The badger is a discreet animal. Until recently, it was a victim of the road: I never saw one, except dead on the side of the road.
Since the beginning of the year, the badger is alive and well. It even lives in pairs. And since spring, it is a family animal: around the father or mother, five wimpy but valiant badgers set off our photographic traps every night (or almost every night) in a nearby wood.
The quality of the image is not extraordinary, these cameras are deaf as pots (except for the wind, one would say), but how can we be more aware of the life of our wild fellow citizens? Our time and space seem to coexist without crossing paths.
The area is populated by all the fauna that can live in this biotope (a deciduous wood): pheasant, rabbit, hare, fox, roe deer, rodents and various mustelids, including the badger. The only one that does not set off the traps is the wild boar.
The paths are shared, everyone uses them at their own time. The same goes for the burrows: Mr. and Mrs. Badger never close their little labyrinth. Mice, rats, rabbits, muskrats and foxes frequent them with asynchronous rhythms.
Of the badger
Two small personal observations about the badger.
An amazing technique for bringing clean litter (grass, leaves) back to the burrow: with the package wedged between the front legs and the chin (third claw), the badger happily backs up. The animal has mastered reversing.
A nice face, a little bit of a bad walk, but teeth, claws and a little bit of light armour that don’t necessarily make you want to go and have a chat. I understand that hunting dogs don’t always do well.
Yes, the badger is still hunted in France, on the grounds that it is likely to cause damage to crops. The nearest farmer doesn’t complain, but tells how he nearly tipped a harvester (a heavy one, that is) over the edge of a field mined by a badger quarter. No harm done in the end, but lost time for one and off accommodation for the others.
Watching our wild neighbours for six months, with Fred Genty (and the children of both), we find these badgers clean (with their little poop pots dug here and there), discreet, well behaved. No doubt a little hard by parents who are not necessarily buddy-buddy with their offspring, but attentive, that’s for sure.
The Wikipedia page on the European badger tells us that the average adult badger weighs 12 kg, can clear forty tonnes of earth (!) to dig its burrow, the galleries of which can go down to 3 or 4 metres.
One marvels, while emptying the memory cards on Sunday afternoon, at the quiet passage of a roe deer at about 4.30 pm in the sun, or at the earthworks, the supply of hay, the furious scratching and sliding sessions of badgers, or even the race of a tiny eye, dazzling in the infrared. The video is then colour coded with the mouse because the detail of the image does not allow for much identification of the small animals.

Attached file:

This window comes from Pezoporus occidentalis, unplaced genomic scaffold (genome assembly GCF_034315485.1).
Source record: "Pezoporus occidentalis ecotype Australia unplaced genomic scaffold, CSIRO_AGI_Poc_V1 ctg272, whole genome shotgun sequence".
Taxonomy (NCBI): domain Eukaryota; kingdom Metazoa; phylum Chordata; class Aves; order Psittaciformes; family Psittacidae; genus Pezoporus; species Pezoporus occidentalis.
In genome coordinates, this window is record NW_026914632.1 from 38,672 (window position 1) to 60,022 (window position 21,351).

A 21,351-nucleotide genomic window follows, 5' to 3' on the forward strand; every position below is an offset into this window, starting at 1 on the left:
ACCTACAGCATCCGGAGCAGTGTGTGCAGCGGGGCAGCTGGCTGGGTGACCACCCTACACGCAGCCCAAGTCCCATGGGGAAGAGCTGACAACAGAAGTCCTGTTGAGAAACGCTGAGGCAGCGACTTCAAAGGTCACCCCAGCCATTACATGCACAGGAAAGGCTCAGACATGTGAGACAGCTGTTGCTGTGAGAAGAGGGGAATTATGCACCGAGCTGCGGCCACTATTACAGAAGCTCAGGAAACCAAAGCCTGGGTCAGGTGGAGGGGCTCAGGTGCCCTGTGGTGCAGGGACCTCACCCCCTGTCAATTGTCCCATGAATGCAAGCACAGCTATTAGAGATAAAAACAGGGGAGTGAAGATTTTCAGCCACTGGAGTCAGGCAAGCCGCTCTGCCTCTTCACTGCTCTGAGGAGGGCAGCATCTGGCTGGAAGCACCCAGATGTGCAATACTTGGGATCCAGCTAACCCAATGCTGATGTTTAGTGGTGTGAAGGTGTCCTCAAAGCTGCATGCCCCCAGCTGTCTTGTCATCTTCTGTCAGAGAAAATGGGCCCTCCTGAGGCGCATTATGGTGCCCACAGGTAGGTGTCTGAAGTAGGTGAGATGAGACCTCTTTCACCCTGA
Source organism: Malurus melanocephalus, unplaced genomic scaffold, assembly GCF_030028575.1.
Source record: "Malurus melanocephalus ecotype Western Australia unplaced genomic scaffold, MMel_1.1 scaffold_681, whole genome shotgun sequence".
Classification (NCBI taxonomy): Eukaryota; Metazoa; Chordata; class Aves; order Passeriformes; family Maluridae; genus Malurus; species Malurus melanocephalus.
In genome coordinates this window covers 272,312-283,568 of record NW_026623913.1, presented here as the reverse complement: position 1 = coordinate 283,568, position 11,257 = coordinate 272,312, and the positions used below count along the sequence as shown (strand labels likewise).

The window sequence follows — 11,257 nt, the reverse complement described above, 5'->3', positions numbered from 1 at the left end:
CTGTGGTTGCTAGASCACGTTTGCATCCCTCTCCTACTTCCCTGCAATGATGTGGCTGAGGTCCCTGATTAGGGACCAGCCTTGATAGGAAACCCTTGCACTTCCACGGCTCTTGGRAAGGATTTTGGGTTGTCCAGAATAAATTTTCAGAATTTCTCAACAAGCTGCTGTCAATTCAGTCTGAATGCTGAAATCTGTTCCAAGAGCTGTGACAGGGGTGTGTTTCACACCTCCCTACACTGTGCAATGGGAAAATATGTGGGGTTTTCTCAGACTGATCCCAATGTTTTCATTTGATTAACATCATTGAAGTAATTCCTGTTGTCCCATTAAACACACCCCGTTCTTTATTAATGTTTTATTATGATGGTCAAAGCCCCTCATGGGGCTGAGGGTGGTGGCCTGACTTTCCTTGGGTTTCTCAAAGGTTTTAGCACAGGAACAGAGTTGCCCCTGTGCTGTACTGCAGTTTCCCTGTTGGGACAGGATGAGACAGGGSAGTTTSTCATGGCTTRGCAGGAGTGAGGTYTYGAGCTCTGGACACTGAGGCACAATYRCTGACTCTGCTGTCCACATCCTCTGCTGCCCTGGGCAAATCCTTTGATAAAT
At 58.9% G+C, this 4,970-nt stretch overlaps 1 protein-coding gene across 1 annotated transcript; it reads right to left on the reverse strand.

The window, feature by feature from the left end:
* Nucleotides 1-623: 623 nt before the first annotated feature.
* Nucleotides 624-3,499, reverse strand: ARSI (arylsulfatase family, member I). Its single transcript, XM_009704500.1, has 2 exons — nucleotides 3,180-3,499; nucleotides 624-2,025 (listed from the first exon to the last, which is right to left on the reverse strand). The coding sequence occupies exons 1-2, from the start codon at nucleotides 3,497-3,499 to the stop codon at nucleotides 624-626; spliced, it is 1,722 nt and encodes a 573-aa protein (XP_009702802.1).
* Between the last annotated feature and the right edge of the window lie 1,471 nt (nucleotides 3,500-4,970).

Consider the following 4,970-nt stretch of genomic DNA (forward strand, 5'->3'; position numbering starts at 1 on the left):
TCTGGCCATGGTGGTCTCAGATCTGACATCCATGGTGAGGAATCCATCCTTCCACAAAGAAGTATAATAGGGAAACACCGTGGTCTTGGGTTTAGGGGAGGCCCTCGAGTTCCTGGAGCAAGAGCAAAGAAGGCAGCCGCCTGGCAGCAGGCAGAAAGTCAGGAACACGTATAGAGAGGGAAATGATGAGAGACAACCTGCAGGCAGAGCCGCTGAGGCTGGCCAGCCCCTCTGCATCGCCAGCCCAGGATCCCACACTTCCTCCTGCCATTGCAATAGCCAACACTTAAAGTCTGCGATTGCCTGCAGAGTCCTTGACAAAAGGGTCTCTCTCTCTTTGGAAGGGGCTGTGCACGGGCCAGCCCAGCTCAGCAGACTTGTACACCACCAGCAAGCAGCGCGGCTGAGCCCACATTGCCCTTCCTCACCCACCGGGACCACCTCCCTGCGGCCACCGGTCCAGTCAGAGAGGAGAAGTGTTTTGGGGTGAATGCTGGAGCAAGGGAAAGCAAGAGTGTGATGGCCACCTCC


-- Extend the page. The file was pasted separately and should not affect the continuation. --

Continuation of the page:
At night, the traps light up and film in infrared. The (human) eye does not see it: what about the animals we observe?
For our year-round badgers, night is that moment of darkness, in the open air, punctuated by minutes of infrared. As to whether this wavelength gives them sunburn, well, that’s a mystery!
Badgers are known to have poor visual acuity. There is no record of them seeing the cameras. We have sometimes set a trap at nose height and yes, they can be seen sniffing around and then scurrying away as soon as our alien scent hits them. Conversely, the attitude of the foxes (and cats) suggests that they could see the infrared light of the traps.
A mix of movement and temperature change triggers the recording. We lift the traps once a week, to empty the memory cards and recharge the batteries. A quiet survey, collecting a time that is not ours on a territory that we share (more or less).
One night in April, a badger left alone started to cry. The poor microphone of the trap testifies to this. It’s time to get out more clever equipment.
Monochrome but sound
It is with the animal documentarian Yannick Cherel, also from Trégor, that we attempt a sound recording in binaural. An infrared-sensitive camera on the ground, two infrared projectors and a binaural head monitor one of the main mouths of the burrow network throughout the night.
As with the swallows, the cycle is interesting. The sun went down at 21:18, the recording starts at 22:24. Quite quickly, we have some small movements in the leaves, a little solidian (sound transmission by the ground), an owl, barking at several hundred meters, the acoustics of the corner and the rumour of road of the axis Guingamp-Tréguier because the wind blows nicely of the west. The ground is dry. The sound pick-up system is fixed to a tree by a rigid link: the whole tree is a transmitter of the low frequencies that propagate in the ground.
At 1.00 am, the badgers are out, for half an hour of their mini-puggles, as brief as they are intense: these little things growl quite severely. One last tinker for ten minutes and the whole team is underground.
At 5.46 am, the first day bird is heard, the sun rises at 6.59 am. Nice episode of owls around 5:30, with already the recrudescence of the distant car traffic.